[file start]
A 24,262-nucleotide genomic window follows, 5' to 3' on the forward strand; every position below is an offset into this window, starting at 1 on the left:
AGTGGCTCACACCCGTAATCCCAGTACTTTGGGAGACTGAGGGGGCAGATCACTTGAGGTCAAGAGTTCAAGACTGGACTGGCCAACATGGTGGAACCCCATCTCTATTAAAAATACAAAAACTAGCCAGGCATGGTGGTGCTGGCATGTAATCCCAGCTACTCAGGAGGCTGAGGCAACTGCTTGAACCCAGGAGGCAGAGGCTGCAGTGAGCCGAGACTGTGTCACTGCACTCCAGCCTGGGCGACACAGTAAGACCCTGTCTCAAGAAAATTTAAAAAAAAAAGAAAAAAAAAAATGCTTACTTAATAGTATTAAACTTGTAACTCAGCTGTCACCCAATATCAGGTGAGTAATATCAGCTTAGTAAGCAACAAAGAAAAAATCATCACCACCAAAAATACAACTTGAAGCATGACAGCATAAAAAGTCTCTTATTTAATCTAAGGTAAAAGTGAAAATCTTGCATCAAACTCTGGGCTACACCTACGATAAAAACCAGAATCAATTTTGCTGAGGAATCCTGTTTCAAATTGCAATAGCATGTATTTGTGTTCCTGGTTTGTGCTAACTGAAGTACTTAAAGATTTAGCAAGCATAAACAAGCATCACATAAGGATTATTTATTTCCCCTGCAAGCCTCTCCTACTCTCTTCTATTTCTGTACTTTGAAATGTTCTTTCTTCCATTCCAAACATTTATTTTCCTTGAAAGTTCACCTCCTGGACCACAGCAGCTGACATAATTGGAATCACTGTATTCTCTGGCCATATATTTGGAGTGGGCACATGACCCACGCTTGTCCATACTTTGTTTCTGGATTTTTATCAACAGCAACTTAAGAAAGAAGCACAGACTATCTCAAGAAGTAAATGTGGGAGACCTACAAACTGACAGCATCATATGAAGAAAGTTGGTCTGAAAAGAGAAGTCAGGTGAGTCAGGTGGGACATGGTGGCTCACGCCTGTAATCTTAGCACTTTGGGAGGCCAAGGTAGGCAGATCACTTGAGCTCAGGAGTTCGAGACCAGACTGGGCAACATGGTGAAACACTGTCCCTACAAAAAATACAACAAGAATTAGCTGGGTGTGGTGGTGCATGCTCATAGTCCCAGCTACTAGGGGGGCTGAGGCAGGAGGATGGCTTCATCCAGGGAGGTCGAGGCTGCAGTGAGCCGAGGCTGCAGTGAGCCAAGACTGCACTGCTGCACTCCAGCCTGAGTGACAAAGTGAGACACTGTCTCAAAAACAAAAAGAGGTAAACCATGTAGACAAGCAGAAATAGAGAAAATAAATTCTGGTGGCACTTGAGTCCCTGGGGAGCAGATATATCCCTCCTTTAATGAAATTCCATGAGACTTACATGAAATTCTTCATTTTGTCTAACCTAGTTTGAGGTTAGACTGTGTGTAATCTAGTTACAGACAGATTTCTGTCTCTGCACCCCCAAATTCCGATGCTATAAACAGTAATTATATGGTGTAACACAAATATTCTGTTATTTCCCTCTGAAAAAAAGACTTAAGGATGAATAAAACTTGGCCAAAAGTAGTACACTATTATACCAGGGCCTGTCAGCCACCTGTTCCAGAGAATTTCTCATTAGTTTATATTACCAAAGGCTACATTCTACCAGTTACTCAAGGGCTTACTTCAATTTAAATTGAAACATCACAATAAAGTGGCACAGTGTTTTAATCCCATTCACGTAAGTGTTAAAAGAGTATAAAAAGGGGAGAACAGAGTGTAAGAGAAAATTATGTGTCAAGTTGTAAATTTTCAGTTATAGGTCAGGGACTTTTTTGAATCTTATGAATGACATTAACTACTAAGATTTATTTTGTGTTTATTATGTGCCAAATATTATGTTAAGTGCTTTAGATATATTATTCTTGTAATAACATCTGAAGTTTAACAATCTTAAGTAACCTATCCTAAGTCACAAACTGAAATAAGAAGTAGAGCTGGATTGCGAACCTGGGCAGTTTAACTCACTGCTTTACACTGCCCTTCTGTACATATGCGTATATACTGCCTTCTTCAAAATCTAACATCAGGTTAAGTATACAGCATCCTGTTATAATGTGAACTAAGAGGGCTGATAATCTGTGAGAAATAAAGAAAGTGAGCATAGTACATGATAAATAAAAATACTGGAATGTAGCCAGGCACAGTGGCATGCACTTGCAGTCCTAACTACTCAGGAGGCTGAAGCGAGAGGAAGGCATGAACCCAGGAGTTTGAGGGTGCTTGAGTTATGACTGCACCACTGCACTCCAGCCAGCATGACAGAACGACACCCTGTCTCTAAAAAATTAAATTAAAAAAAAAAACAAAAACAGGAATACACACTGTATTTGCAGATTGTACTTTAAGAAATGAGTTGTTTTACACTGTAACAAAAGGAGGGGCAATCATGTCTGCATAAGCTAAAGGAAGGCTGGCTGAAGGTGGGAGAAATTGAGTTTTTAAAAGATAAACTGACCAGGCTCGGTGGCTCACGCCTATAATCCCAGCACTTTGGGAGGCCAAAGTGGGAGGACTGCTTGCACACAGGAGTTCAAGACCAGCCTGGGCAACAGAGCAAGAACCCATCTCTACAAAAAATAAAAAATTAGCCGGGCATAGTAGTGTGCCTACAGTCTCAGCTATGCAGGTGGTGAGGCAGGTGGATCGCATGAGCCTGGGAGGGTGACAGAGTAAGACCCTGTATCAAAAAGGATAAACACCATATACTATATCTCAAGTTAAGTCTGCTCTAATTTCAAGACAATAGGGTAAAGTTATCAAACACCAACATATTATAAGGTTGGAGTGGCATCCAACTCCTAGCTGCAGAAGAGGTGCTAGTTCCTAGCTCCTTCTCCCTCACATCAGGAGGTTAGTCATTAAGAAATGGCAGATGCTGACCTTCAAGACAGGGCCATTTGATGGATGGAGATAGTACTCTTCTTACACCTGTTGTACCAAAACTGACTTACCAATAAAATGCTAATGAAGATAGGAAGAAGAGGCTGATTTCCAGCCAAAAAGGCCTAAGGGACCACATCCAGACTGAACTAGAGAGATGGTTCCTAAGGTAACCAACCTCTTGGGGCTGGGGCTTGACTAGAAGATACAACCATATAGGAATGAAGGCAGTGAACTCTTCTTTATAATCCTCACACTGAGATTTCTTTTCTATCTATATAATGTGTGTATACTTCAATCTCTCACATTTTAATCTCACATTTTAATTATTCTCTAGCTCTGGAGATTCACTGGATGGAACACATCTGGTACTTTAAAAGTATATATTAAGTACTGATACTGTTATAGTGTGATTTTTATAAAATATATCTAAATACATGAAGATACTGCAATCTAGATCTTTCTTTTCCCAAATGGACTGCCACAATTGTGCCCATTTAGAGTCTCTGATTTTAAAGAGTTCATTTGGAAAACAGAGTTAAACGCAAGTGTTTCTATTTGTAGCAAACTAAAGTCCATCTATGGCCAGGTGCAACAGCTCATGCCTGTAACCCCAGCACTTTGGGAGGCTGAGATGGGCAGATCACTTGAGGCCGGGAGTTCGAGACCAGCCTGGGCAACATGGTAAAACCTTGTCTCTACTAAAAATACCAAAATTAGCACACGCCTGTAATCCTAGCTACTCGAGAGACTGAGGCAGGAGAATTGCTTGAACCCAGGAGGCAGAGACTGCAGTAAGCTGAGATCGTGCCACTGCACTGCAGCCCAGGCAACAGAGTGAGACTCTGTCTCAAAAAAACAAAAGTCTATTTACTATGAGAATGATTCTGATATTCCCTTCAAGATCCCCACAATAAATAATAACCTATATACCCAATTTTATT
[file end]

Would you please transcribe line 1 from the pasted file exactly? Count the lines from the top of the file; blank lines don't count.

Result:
A 24,262-nucleotide genomic window follows, 5' to 3' on the forward strand; every position below is an offset into this window, starting at 1 on the left: